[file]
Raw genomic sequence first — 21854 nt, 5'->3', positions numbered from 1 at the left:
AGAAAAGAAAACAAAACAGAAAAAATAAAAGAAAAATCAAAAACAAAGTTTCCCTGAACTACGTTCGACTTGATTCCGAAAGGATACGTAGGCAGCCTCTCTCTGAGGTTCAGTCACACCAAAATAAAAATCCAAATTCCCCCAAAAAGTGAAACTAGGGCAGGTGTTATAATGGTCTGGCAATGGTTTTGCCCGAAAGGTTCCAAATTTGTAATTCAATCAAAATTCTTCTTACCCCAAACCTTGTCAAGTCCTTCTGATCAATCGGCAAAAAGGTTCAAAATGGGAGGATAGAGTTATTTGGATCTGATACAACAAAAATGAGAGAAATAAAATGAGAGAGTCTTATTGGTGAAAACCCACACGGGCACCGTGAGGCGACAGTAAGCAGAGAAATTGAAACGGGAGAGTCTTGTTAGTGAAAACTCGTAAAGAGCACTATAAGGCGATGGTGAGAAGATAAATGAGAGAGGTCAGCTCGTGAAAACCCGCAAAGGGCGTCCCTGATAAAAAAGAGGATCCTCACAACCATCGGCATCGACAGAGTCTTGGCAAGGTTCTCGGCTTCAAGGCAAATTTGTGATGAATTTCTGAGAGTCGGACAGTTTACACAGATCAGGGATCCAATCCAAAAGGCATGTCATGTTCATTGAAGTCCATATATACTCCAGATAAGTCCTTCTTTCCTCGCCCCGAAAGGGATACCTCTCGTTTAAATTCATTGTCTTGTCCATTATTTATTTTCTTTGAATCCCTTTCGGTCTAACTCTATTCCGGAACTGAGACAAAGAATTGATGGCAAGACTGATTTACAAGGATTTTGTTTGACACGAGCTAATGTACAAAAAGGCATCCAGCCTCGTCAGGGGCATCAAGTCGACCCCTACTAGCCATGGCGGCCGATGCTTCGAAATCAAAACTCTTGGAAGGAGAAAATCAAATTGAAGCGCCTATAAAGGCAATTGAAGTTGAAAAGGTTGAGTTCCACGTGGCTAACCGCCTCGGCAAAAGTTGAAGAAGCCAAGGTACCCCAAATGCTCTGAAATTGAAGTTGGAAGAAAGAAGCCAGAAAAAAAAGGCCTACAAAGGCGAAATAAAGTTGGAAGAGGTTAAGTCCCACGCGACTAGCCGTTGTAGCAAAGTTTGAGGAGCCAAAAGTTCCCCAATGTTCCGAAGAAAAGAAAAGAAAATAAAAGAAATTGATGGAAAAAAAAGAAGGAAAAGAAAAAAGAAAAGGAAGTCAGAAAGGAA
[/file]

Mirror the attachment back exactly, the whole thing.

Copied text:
Raw genomic sequence first — 21854 nt, 5'->3', positions numbered from 1 at the left:
AGAAAAGAAAACAAAACAGAAAAAATAAAAGAAAAATCAAAAACAAAGTTTCCCTGAACTACGTTCGACTTGATTCCGAAAGGATACGTAGGCAGCCTCTCTCTGAGGTTCAGTCACACCAAAATAAAAATCCAAATTCCCCCAAAAAGTGAAACTAGGGCAGGTGTTATAATGGTCTGGCAATGGTTTTGCCCGAAAGGTTCCAAATTTGTAATTCAATCAAAATTCTTCTTACCCCAAACCTTGTCAAGTCCTTCTGATCAATCGGCAAAAAGGTTCAAAATGGGAGGATAGAGTTATTTGGATCTGATACAACAAAAATGAGAGAAATAAAATGAGAGAGTCTTATTGGTGAAAACCCACACGGGCACCGTGAGGCGACAGTAAGCAGAGAAATTGAAACGGGAGAGTCTTGTTAGTGAAAACTCGTAAAGAGCACTATAAGGCGATGGTGAGAAGATAAATGAGAGAGGTCAGCTCGTGAAAACCCGCAAAGGGCGTCCCTGATAAAAAAGAGGATCCTCACAACCATCGGCATCGACAGAGTCTTGGCAAGGTTCTCGGCTTCAAGGCAAATTTGTGATGAATTTCTGAGAGTCGGACAGTTTACACAGATCAGGGATCCAATCCAAAAGGCATGTCATGTTCATTGAAGTCCATATATACTCCAGATAAGTCCTTCTTTCCTCGCCCCGAAAGGGATACCTCTCGTTTAAATTCATTGTCTTGTCCATTATTTATTTTCTTTGAATCCCTTTCGGTCTAACTCTATTCCGGAACTGAGACAAAGAATTGATGGCAAGACTGATTTACAAGGATTTTGTTTGACACGAGCTAATGTACAAAAAGGCATCCAGCCTCGTCAGGGGCATCAAGTCGACCCCTACTAGCCATGGCGGCCGATGCTTCGAAATCAAAACTCTTGGAAGGAGAAAATCAAATTGAAGCGCCTATAAAGGCAATTGAAGTTGAAAAGGTTGAGTTCCACGTGGCTAACCGCCTCGGCAAAAGTTGAAGAAGCCAAGGTACCCCAAATGCTCTGAAATTGAAGTTGGAAGAAAGAAGCCAGAAAAAAAAGGCCTACAAAGGCGAAATAAAGTTGGAAGAGGTTAAGTCCCACGCGACTAGCCGTTGTAGCAAAGTTTGAGGAGCCAAAAGTTCCCCAATGTTCCGAAGAAAAGAAAAGAAAATAAAAGAAATTGATGGAAAAAAAAGAAGGAAAAGAAAAAAGAAAAGGAAGTCAGAAAGGAA